Different kinds of files

Compiling C programs requires four kinds of files:

  1. Regular source code files
    These files contain function definitions, and have names which end in “.c” by convention.
  2. Header files
    These files contain function declarations and various preprocessor statements. They are used to allow source code files to access externally-defined functions. Header files end in “.h” by convention.
  3. Object files
    These files are produced as the output of the compiler. They consist of function definitions in binary form, but they are not executable by themselves. Object files end in “.o” by convention(.obj in Windows).
  4. Binary executables
    These are produced as the output of a program called a “linker”. The linker links together a number of object files to produce a binary file which can be directly executed. Binary executables have no special suffix on Unix operating systems, although they generally end in “.exe” on Windows.

Inside the compilation process

There are four phases for a C program to become an executable:

  1. Pre-processing
  2. Compilation
  3. Assembly
  4. Linking

Pre – preprocessor

Before the C compiler starts compiling a source code file, the file is processed by a preprocessor. This is in reality a separate program, but it is invoked automatically by the compiler before compilation proper begins. What the preprocessor does is convert the source code file you write into another source code file. Preprocessor commands start with the pound sign (“#”). There are several preprocessor commands; two of the most important are:

    • #define, This is mainly used to define constants. #define is used in this way so as to avoid having to explicitly write out some constant value in many different places in a source code file.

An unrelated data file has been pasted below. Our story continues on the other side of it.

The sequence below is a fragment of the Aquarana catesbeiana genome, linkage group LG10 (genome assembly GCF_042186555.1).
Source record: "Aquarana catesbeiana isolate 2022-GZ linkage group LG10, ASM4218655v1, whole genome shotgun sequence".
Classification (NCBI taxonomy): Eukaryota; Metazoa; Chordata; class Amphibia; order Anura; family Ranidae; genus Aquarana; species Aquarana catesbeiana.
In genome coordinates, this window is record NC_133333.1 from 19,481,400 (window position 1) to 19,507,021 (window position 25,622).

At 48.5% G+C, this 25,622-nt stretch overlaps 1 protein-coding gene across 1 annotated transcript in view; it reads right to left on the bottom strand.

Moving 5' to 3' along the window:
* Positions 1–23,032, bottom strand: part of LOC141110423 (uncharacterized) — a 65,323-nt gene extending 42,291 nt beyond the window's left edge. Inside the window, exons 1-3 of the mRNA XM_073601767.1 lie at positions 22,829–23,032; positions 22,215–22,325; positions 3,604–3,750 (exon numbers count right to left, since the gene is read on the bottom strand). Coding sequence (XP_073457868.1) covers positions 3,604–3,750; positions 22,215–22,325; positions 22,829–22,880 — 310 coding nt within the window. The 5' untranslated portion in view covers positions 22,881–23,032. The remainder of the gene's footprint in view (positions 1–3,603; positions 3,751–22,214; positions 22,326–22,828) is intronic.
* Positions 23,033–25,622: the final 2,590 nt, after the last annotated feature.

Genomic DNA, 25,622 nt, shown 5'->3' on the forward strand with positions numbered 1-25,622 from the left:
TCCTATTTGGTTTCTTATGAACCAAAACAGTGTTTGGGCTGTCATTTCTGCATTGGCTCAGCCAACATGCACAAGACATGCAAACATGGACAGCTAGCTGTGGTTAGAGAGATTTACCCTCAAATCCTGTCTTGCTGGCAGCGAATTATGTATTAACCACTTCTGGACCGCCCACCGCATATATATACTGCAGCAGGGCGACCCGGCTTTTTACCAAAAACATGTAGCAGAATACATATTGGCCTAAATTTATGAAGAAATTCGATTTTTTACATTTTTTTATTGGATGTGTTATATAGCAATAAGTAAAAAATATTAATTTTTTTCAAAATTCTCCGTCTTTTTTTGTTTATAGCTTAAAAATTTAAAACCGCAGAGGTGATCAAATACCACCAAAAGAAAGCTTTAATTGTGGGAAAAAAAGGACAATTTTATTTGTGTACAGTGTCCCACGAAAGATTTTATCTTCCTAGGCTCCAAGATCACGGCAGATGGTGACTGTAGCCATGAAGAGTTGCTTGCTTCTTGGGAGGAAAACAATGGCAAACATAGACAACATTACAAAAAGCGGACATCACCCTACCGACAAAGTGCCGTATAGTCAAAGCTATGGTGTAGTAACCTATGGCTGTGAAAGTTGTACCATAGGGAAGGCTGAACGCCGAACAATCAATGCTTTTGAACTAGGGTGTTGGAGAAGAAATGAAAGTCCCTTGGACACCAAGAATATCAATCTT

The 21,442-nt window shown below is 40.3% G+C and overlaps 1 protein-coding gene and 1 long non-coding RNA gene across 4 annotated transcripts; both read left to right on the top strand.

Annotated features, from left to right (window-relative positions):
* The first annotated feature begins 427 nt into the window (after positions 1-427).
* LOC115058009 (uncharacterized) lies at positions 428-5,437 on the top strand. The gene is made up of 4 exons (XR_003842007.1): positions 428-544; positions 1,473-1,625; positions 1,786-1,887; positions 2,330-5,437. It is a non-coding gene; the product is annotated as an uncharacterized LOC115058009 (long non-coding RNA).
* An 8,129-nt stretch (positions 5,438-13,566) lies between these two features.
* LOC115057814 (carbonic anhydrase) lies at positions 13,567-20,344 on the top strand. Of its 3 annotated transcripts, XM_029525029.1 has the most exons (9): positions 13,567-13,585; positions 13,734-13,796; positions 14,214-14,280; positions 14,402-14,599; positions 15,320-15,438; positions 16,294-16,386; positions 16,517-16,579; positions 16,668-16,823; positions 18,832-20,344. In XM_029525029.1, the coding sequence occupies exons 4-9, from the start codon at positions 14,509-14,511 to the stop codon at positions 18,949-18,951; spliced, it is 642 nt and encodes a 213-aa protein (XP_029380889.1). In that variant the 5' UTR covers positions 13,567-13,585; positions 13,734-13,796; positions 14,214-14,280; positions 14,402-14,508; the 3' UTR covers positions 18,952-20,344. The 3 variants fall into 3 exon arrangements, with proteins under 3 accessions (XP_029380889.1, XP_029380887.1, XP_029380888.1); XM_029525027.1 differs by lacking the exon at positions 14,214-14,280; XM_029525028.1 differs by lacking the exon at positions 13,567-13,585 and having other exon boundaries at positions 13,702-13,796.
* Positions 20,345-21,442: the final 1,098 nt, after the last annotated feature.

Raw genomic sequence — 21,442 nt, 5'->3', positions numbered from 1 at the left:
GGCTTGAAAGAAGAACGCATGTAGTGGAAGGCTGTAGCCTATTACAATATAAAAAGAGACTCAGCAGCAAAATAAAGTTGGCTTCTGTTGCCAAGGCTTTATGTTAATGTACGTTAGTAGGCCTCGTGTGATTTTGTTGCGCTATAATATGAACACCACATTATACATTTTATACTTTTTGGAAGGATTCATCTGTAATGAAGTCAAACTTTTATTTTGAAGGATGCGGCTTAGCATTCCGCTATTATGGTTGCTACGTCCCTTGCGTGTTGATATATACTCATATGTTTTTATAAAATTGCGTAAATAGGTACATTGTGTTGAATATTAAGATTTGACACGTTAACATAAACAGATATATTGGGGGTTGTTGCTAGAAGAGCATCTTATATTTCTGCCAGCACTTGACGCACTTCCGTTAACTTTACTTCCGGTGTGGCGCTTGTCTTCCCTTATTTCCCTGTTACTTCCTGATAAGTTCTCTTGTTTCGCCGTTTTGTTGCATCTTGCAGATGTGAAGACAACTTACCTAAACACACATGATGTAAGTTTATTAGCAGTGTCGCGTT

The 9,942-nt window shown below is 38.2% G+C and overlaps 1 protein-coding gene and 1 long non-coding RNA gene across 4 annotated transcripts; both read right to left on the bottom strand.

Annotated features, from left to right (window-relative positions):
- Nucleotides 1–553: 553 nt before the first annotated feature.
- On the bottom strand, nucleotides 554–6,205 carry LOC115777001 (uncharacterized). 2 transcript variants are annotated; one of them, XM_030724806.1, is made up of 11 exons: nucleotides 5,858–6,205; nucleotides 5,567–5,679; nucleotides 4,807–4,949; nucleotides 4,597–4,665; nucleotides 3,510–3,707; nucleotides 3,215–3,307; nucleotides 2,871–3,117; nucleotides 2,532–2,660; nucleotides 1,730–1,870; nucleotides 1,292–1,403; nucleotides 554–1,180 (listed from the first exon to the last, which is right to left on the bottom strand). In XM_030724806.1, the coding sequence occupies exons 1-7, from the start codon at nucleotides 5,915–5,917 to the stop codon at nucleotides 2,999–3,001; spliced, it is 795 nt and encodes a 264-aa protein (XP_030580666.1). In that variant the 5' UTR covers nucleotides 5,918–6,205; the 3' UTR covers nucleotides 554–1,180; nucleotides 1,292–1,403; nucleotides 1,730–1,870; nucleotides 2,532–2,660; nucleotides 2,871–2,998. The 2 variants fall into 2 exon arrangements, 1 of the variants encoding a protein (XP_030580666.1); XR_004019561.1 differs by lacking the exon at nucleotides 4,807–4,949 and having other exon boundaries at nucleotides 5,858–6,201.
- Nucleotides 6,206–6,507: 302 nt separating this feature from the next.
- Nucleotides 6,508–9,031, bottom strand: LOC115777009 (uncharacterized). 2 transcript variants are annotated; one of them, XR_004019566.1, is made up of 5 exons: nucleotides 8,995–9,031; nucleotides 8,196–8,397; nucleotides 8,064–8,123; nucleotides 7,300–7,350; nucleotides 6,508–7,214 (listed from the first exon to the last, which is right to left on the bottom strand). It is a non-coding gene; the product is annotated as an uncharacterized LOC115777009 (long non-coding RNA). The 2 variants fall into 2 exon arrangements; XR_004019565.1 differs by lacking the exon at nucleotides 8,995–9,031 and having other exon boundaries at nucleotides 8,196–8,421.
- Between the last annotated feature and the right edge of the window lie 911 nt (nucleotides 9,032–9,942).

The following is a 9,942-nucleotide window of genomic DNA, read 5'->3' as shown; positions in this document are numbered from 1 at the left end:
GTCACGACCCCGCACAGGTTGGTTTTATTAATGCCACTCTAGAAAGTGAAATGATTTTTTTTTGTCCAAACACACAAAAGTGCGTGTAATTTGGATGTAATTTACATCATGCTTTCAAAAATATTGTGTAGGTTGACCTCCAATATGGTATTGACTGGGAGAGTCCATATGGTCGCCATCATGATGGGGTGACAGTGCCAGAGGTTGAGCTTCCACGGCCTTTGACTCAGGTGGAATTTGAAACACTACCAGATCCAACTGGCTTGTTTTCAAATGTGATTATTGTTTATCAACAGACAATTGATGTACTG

• #include, This is used to access function definitions defined outside of a source code file. For instance:
      #include <stdio.h>

      causes the preprocessor to paste the contents of <stdio.h> into the source code file at the location of the #include statement before it gets compiled. #include is used to include header files, which are files which mainly contain function declarations and #define statements. In this case stdio.h included in order to use functions such as printf and scanf.

Preprocessor also removs comments



The second stage of compilation is confusingly enough called compilation.In this stage, the preprocessed code is translated to assembly instructions specific to the target processor architecture. These form an intermediate human readable language. The existence of this step allows for C code to contain inline assembly instructions and for different assemblers to be used. To save the result of the compilation stage, pass the -S option

% gcc -s hello.c

This will create a file named hello.s, containing the generated assembly instructions.



During this stage, an assembler is used to translate the assembly instructions to object code. The output consists of actual instructions to be run by the target processor.

% gcc -c hello.c

This tells the compiler to run the preprocessor on the file hello.c and then compile it into the object code file hello.o. The -c option means to compile the source code file into an object file but not to invoke the linker. The contents of this file is in a binary format.



The job of the linker is to link together a bunch of object files (.o files) into a binary executable. This includes both the object files that the compiler created from your source code files as well as object files that have been pre-compiled for you and collected into library files. These files have names which end in .a or .so, and you normally don’t need to know about them, as the linker knows where most of them are located and will link them in automatically as needed.

Like the preprocessor, the linker is a separate program called ld. Also like the preprocessor, the linker is invoked automatically for you when you use the compiler. The normal way of using the linker is as follows:

% gcc hello1.o hello2.o hello3.o -o hello

This line tells the compiler to link together three object files (hello1.o, hello2.o, and hello3.o) into a binary executable file named hello. Now you have a file called hello that you can run.